Pope Francis says that mercy is “the bridge that connects God and [human beings].” His call for a Year of Mercy is the call to authentic Christian living modelled after the Corporal and Spiritual Works of Mercy. Loving Mercy is our response to this universal call. The series gets its name from the famous line from the prophet Micah:
“And what does the Lord require of you?
To act justly and to love mercy and to walk humbly with your God.”
– Micah 6:8, NIV
How can we actually “love mercy”? By going to the core biblical foundations of Catholic social teaching we find truths that are not hard to love: justice for all humankind, protection of the vulnerable, comfort for the afflicted, and forgiveness for the sinner. The Spiritual and Corporal Works of Mercy are the foundation of this series.
This resource is structured as a 17-day series that can be used for weekly faith sharing gatherings over 17 weeks. Using an Ignatian structure, the series is bookended by two “Disposition Days” and one “Appropriation Day”, which respectively help one prepare for a long prayer experience and process the graces afterwards. Each of the 14 other days focuses on a specific Work of Mercy.
Each day offers a relevant scripture reading, a few reflection questions which can be used to prompt discussion, a “Call to Mercy” from a contemporary writer, and a “Response of Mercy” which allows one to discern a personal and practical call to action.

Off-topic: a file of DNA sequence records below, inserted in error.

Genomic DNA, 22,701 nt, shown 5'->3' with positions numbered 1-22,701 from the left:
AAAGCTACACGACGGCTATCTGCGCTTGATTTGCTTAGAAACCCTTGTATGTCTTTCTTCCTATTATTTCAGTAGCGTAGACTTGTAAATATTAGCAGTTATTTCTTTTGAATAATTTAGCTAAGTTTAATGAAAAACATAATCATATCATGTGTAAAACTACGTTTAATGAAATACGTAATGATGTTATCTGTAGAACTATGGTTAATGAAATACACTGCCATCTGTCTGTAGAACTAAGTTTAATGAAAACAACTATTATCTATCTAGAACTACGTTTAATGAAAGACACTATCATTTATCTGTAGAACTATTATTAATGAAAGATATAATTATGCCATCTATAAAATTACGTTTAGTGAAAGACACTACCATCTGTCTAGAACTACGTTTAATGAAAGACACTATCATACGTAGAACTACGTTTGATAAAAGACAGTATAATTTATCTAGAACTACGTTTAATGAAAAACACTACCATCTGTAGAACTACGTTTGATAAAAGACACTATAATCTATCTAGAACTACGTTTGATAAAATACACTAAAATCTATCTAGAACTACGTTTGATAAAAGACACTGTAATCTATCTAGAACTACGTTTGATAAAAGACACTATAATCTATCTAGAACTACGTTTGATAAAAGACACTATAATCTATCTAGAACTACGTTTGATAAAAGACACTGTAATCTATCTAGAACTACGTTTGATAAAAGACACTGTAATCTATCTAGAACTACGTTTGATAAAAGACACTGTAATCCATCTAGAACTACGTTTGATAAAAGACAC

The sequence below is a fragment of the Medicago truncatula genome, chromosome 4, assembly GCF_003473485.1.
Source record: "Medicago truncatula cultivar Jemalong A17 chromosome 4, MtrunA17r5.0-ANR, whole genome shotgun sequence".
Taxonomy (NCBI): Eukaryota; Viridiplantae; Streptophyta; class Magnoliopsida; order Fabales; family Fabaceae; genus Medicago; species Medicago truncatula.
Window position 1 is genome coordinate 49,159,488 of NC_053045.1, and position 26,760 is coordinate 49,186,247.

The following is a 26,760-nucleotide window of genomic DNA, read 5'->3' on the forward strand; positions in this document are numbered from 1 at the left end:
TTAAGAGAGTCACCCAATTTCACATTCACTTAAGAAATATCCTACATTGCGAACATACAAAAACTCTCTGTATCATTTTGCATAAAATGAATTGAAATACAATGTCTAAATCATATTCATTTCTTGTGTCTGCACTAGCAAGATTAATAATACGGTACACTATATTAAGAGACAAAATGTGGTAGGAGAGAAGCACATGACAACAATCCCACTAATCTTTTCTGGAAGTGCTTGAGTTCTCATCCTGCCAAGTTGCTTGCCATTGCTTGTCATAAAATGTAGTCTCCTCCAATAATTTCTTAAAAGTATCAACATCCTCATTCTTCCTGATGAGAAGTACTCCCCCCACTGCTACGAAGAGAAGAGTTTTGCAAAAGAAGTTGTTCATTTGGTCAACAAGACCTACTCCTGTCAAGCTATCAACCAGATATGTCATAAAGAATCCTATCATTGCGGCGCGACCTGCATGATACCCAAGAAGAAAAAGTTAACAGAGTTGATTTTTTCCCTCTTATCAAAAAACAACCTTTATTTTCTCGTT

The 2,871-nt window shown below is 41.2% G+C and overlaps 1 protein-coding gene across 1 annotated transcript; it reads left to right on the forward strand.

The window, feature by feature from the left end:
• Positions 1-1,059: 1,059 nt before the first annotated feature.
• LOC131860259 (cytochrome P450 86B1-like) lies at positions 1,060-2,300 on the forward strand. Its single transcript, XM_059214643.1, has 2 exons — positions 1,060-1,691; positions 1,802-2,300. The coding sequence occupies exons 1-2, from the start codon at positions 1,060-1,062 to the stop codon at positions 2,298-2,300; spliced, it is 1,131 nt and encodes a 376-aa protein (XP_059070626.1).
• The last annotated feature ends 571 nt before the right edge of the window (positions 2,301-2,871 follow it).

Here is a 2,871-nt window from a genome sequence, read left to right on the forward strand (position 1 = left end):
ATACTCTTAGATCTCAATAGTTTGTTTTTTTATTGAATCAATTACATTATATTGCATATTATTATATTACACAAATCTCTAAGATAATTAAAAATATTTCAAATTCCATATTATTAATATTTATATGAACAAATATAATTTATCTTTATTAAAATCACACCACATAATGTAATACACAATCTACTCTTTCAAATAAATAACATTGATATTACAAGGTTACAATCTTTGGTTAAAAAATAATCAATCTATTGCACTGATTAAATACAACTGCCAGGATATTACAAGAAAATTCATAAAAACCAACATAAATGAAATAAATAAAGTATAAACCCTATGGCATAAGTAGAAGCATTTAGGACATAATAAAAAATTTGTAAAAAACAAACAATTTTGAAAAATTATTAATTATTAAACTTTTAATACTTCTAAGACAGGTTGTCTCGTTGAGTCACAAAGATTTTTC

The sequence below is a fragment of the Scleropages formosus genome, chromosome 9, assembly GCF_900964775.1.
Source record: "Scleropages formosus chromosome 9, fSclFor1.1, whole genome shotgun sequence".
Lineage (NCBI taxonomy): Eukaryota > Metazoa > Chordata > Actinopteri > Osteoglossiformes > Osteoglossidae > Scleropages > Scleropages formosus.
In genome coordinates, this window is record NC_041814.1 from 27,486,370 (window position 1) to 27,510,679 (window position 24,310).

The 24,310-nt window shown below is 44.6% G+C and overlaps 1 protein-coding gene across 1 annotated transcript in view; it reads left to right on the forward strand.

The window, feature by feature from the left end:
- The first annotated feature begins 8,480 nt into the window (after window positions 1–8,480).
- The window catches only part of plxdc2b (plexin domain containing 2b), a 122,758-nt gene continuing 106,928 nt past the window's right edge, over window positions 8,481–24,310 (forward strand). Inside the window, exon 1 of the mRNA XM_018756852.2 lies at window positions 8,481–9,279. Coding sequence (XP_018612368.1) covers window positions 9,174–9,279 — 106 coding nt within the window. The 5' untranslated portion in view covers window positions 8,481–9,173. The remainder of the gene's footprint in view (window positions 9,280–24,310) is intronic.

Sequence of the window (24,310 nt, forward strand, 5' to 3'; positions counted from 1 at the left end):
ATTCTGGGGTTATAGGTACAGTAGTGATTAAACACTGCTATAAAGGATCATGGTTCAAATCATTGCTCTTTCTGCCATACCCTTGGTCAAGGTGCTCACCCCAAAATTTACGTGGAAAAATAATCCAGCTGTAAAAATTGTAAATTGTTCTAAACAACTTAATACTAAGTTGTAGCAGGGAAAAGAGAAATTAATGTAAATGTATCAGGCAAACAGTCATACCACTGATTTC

Included in the PDF:
- A full introduction to the series
- Leader guidance – a recommendation of how to structure each gathering
- Suggested formats based on time available and frequency of meeting
- 17 single-page handouts for group participants
- An appendix of music suggestions for each of the 17 days
- An appendix of web links to the full text of most of the “Call to Mercy” contemporary excerpts
- Printable sheets with each day’s scripture reading from the New American Bible Revised Edition
By offering the Loving Mercy series with your parish, school, or group, you help create within the church a greater awareness of the Works of Mercy. It is a response to Pope Francis’ desire:
It is my burning desire that, during this Jubilee, the Christian people may reflect on the corporal and spiritual works of mercy. It will be a way to reawaken our conscience, too often grown dull in the face of poverty. And let us enter more deeply into the heart of the Gospel where the poor have a special experience of God’s mercy. Jesus introduces us to these works of mercy in his preaching so that we can know whether or not we are living as his disciples.